It's no secret that Sony has been in the news a lot lately. From the PSN downtime, with the identity theft issue that comes with it, to the numerous court cases launched to try and quell the PS3 hacking Scene.
It may come as a surprise to many, then, that Sony's mobile smartphone division has taken an almost polar-opposite approach - they're actively encouraging developers to create, modify and install customised Linux kernels into their latest lineup of phones, including the Xperia Play, the device that was once known as "The Playstation Phone".
When Sony originally released their Xperia line of Android phones, many people were disappointed at how locked down the devices were. Many people consider Android's flexibility one of its best features, yet it's difficult if not impossible to install a customized OS if the phone's bootloader is locked down. This was particularly noticeable on Sony's phones as they were slow to roll out newer Android OS versions, leaving many users on Android 1.6 while different manufacturers happily rolled out 2.1 and even 2.2. Many users were annoyed at the lack of updates, but also at the inability to install an unofficial Android ROM.
Sony took a lot of this criticism on board and announced that their 2011 range of phones, such as the Xperia Arc and the Xperia Play, would have the ability to have their bootloaders unlocked. Before the phones were even in stores, Sony launched a dedicated site for unlocking your phone.
However, Sony has now gone a step further and given detailed instructions on how to create your own customized Linux kernel for the devices. The blog goes into great detail on how to build, assemble and flash a kernel using the source that Sony legally has to provide, thanks to the GPL license that the Linux kernels falls under. Customized Kernels are par for the course in the Android world. They're often used to extend the features and functionality of the device, such as allowing it to support additional file systems, improve the camera, increase battery life, and allow for overclocking, among many other things.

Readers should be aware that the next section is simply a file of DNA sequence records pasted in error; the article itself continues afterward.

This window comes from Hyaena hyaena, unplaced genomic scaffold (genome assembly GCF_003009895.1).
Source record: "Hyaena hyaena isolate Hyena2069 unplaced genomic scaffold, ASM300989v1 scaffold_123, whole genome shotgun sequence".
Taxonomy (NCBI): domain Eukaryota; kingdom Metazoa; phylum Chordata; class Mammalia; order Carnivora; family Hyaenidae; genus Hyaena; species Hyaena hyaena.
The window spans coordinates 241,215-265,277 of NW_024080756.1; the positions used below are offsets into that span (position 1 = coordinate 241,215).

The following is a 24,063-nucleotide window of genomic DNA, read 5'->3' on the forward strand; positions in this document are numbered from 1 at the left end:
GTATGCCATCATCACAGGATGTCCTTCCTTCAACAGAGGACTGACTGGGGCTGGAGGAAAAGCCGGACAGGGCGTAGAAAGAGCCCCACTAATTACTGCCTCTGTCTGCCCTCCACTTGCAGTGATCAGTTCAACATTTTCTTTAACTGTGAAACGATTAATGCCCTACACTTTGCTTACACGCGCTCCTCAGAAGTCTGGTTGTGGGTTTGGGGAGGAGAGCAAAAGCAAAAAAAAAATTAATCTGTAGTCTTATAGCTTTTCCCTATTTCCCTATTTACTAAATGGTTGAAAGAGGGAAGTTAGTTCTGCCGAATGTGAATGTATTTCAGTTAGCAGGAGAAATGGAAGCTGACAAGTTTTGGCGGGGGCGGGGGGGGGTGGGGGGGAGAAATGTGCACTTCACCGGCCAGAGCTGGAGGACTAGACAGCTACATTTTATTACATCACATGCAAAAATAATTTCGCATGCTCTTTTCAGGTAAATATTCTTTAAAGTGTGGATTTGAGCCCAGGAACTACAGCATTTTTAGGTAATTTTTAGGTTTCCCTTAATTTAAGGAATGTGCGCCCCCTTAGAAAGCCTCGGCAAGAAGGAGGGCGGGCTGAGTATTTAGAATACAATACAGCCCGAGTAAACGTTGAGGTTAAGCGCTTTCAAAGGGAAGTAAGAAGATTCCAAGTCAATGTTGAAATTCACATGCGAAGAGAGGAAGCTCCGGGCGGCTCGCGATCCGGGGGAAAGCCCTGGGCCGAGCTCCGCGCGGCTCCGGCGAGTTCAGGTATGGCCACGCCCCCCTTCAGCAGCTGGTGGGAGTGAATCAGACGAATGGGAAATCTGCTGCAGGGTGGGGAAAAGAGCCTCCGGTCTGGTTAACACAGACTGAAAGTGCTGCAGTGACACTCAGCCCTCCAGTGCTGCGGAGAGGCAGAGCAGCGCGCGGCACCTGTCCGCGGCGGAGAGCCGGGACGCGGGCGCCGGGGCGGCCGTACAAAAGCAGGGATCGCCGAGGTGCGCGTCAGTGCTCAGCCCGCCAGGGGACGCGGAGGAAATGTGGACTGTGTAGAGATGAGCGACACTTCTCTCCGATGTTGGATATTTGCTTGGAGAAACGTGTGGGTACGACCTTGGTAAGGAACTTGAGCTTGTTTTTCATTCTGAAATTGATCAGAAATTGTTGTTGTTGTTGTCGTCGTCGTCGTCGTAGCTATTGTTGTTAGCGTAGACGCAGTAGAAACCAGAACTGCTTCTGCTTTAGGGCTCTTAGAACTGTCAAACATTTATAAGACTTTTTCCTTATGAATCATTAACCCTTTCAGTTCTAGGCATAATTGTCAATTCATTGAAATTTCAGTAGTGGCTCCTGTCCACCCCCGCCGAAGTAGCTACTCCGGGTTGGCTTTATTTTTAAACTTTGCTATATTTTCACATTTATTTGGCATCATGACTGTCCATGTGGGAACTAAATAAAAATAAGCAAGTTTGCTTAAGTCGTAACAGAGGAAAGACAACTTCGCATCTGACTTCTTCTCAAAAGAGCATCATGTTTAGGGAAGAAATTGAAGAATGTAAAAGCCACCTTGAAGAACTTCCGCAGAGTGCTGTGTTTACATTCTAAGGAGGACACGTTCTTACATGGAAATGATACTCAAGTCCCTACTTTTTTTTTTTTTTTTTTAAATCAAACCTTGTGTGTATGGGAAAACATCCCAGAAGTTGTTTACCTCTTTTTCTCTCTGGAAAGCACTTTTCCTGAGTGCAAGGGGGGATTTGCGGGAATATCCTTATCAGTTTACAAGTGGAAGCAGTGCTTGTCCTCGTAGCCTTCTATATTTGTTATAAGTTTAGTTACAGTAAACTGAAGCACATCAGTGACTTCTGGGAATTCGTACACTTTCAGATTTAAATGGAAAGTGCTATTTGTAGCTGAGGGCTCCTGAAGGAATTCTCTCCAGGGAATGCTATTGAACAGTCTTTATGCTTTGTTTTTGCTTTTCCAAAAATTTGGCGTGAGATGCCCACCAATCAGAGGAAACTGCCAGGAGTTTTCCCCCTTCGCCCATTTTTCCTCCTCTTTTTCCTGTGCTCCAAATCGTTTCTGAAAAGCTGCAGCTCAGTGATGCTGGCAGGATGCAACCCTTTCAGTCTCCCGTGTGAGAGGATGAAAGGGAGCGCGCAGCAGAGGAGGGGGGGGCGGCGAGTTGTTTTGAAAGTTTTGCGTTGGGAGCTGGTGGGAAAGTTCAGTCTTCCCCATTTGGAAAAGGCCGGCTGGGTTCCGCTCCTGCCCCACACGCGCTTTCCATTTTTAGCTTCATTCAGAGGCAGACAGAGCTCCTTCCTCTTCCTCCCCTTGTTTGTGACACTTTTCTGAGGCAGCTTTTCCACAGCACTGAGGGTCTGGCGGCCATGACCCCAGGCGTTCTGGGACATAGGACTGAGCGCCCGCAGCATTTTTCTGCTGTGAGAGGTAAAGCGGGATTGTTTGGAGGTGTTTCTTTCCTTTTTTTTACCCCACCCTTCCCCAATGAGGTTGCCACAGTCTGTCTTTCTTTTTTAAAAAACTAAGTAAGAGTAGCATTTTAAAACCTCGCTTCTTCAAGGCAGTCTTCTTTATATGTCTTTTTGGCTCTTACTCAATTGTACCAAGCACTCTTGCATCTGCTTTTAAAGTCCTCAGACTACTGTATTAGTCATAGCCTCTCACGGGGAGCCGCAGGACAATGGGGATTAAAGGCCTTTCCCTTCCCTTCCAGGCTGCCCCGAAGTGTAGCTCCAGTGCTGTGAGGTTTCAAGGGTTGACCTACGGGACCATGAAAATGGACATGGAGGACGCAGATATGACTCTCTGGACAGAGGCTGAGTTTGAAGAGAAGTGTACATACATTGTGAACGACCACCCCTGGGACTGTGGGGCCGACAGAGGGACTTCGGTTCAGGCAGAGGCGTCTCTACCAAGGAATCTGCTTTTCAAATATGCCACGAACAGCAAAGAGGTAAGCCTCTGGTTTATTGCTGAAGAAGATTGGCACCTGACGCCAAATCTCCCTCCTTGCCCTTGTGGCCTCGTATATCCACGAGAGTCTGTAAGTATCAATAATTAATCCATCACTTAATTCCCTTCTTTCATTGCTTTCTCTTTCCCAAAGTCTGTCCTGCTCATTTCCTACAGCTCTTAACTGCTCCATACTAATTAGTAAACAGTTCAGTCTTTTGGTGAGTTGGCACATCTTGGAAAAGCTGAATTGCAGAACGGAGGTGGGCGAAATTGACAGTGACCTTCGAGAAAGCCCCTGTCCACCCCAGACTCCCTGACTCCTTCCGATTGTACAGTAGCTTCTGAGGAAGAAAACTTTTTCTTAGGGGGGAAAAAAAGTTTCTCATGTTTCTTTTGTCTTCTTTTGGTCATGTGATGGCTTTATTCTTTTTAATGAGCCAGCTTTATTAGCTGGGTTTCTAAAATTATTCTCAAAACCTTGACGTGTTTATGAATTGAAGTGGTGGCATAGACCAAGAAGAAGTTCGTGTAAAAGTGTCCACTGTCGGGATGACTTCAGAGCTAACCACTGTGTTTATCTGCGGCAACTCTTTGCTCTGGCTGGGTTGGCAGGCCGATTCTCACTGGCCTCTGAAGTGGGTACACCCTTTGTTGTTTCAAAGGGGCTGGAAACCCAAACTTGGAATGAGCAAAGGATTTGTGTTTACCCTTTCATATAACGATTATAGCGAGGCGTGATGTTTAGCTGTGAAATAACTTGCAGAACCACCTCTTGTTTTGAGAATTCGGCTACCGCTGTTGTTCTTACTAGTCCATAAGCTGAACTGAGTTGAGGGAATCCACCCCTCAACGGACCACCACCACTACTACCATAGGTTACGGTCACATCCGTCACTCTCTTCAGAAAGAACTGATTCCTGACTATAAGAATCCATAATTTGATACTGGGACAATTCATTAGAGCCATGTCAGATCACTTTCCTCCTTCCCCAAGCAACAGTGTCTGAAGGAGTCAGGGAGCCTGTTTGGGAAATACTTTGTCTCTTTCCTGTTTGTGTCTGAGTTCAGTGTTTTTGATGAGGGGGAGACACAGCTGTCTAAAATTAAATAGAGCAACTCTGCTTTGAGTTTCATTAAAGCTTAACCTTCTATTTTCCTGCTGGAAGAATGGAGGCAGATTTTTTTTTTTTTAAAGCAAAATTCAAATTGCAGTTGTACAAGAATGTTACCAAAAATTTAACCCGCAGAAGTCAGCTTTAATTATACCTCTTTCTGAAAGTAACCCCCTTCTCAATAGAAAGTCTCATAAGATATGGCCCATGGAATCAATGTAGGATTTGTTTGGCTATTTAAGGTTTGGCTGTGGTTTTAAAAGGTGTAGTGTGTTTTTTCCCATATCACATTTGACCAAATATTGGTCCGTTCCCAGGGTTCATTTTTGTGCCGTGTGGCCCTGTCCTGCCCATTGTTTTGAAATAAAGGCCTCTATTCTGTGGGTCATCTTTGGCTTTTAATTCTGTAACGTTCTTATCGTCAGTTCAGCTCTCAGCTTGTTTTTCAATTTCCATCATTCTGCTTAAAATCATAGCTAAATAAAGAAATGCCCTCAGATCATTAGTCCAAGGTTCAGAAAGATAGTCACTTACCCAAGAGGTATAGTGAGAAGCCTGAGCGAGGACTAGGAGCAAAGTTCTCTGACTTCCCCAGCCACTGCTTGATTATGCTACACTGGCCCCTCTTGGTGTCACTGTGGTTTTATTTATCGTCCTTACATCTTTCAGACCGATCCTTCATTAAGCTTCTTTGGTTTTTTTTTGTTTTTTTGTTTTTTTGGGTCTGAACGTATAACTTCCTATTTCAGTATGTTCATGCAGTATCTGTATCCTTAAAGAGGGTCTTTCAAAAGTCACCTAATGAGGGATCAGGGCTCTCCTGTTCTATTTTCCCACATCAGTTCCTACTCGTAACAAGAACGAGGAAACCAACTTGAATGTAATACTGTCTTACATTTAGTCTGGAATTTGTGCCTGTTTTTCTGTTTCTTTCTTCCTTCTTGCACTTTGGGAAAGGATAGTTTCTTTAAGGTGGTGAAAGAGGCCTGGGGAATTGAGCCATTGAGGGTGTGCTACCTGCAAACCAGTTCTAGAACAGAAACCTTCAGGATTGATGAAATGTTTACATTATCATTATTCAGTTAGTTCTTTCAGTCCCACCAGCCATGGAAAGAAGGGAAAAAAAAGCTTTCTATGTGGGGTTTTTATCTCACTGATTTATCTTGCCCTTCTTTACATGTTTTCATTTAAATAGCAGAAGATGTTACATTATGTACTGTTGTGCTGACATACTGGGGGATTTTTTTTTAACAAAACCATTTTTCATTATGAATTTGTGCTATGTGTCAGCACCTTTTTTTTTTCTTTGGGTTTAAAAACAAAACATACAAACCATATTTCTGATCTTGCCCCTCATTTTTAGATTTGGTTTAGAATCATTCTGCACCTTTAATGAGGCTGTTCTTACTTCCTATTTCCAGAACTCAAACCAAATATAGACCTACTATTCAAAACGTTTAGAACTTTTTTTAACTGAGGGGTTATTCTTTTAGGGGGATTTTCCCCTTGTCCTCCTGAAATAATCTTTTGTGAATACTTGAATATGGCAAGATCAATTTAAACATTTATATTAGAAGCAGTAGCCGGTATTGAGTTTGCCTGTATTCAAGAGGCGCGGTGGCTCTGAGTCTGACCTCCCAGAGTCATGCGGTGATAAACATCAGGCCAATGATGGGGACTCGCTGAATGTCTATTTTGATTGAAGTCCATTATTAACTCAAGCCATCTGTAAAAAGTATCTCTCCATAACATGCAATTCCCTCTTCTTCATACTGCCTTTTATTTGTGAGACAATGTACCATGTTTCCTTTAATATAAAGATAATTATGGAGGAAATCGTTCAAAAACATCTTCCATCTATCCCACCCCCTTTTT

It isn't for the feint of heart, though and the blog does repeatedly state that doing anything of the sort could void your warranty, nor do Sony Ericsson promise any kind of support, however they have promised to monitor the community and help out where they can:
Sony Ericsson does not guarantee any support on this, but we will monitor the Building the Linux kernel for Xperia phones thread on the XDA Developers forum. However, we cannot guarantee an answer for every question asked in this forum.
This is a significant step forward for Sony, who appear to have made a complete 180 degree turn when it comes to their mobile devices. It also means that Sony is one of the most developer-friendly handset manufacturers out there, arguably making their phones as developer-friendly as Google's own-brand devices, if not more.
George Hotz once bragged that he would be the first to "hack" the Xperia play, but it seems Sony themselves beat him to the punch by opening the device up to everyone.